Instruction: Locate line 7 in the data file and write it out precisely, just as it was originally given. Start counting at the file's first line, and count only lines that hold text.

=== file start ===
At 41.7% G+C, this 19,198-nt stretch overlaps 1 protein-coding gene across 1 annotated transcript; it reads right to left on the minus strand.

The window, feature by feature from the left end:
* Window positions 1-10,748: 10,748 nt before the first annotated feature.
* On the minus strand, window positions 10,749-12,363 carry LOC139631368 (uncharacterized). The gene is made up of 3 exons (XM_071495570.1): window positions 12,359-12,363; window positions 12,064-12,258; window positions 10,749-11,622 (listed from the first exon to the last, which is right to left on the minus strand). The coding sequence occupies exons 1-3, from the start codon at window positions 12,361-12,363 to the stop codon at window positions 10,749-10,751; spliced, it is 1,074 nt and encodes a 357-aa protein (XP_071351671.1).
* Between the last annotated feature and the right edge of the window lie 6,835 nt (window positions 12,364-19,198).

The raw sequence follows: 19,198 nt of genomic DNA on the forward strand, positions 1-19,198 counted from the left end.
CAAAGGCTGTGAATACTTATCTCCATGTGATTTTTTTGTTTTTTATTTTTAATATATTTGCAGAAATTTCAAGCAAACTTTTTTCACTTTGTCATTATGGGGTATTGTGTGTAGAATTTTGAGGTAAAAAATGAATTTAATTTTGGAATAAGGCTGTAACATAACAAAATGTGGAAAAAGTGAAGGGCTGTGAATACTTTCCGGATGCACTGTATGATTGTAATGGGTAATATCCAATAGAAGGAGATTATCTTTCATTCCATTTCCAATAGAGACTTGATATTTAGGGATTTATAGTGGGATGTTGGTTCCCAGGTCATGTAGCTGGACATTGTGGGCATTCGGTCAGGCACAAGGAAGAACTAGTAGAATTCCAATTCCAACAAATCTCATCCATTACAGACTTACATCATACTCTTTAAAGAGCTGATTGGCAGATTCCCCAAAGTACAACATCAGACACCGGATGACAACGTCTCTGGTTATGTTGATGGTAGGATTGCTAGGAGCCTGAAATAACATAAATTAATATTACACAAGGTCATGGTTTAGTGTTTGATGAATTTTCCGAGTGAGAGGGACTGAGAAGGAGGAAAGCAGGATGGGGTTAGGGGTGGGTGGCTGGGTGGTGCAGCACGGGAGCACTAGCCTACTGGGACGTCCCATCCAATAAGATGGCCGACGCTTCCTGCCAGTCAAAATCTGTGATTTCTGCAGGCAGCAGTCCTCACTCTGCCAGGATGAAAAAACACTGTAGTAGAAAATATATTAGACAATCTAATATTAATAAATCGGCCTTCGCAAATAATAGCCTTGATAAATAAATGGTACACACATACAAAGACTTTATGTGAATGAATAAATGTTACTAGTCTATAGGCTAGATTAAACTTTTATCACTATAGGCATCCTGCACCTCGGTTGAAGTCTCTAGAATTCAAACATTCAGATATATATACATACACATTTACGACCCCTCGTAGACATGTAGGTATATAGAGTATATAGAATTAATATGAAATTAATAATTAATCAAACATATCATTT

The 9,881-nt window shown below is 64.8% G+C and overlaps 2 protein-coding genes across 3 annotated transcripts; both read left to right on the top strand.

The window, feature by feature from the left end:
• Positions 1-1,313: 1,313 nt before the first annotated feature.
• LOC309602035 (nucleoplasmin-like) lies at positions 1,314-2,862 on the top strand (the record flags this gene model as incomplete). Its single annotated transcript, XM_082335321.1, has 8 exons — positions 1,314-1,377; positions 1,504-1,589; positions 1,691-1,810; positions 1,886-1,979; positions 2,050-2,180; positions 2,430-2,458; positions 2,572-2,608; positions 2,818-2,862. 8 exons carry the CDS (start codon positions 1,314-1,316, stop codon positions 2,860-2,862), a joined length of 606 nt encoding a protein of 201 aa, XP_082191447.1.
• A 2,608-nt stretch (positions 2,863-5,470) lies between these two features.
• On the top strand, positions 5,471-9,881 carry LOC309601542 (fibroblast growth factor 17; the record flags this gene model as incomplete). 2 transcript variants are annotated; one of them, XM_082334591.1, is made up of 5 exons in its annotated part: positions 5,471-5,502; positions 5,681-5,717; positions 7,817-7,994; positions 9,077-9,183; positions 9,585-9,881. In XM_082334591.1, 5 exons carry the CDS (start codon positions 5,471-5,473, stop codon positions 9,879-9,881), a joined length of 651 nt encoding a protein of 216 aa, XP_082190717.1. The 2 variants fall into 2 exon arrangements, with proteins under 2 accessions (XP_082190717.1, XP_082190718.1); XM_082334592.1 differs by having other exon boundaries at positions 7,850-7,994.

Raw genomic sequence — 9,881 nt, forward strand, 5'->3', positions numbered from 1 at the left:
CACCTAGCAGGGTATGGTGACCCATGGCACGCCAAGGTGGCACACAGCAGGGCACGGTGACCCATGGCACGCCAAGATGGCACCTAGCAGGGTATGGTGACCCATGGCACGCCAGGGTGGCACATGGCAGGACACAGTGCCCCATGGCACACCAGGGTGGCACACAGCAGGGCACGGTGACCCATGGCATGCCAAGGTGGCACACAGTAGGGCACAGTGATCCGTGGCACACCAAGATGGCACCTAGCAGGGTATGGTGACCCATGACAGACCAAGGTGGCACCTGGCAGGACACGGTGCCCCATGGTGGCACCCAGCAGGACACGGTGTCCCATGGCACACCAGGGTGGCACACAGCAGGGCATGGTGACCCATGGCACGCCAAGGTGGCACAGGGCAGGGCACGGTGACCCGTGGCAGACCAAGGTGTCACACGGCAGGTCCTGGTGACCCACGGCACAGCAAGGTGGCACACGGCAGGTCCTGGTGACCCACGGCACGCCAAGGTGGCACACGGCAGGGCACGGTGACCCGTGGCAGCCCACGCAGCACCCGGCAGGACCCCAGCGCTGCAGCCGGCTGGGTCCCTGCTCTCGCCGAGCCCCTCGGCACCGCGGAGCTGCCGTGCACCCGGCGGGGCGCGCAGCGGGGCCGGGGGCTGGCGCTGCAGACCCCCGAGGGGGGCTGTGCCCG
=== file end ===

CAAAGGCTGTGAATACTTATCTCCATGTGATTTTTTTGTTTTTTATTTTTAATATATTTGCAGAAATTTCAAGCAAACTTTTTTCACTTTGTCATTATGGGGTATTGTGTGTAGAATTTTGAGGTAAAAAATGAATTTAATTTTGGAATAAGGCTGTAACATAACAAAATGTGGAAAAAGTGAAGGGCTGTGAATACTTTCCGGATGCACTGTATGATTGTAATGGGTAATATCCAATAGAAGGAGATTATCTTTCATTCCATTTCCAATAGAGACTTGATATTTAGGGATTTATAGTGGGATGTTGGTTCCCAGGTCATGTAGCTGGACATTGTGGGCATTCGGTCAGGCACAAGGAAGAACTAGTAGAATTCCAATTCCAACAAATCTCATCCATTACAGACTTACATCATACTCTTTAAAGAGCTGATTGGCAGATTCCCCAAAGTACAACATCAGACACCGGATGACAACGTCTCTGGTTATGTTGATGGTAGGATTGCTAGGAGCCTGAAATAACATAAATTAATATTACACAAGGTCATGGTTTAGTGTTTGATGAATTTTCCGAGTGAGAGGGACTGAGAAGGAGGAAAGCAGGATGGGGTTAGGGGTGGGTGGCTGGGTGGTGCAGCACGGGAGCACTAGCCTACTGGGACGTCCCATCCAATAAGATGGCCGACGCTTCCTGCCAGTCAAAATCTGTGATTTCTGCAGGCAGCAGTCCTCACTCTGCCAGGATGAAAAAACACTGTAGTAGAAAATATATTAGACAATCTAATATTAATAAATCGGCCTTCGCAAATAATAGCCTTGATAAATAAATGGTACACACATACAAAGACTTTATGTGAATGAATAAATGTTACTAGTCTATAGGCTAGATTAAACTTTTATCACTATAGGCATCCTGCACCTCGGTTGAAGTCTCTAGAATTCAAACATTCAGATATATATACATACACATTTACGACCCCTCGTAGACATGTAGGTATATAGAGTATATAGAATTAATATGAAATTAATAATTAATCAAACATATCATTT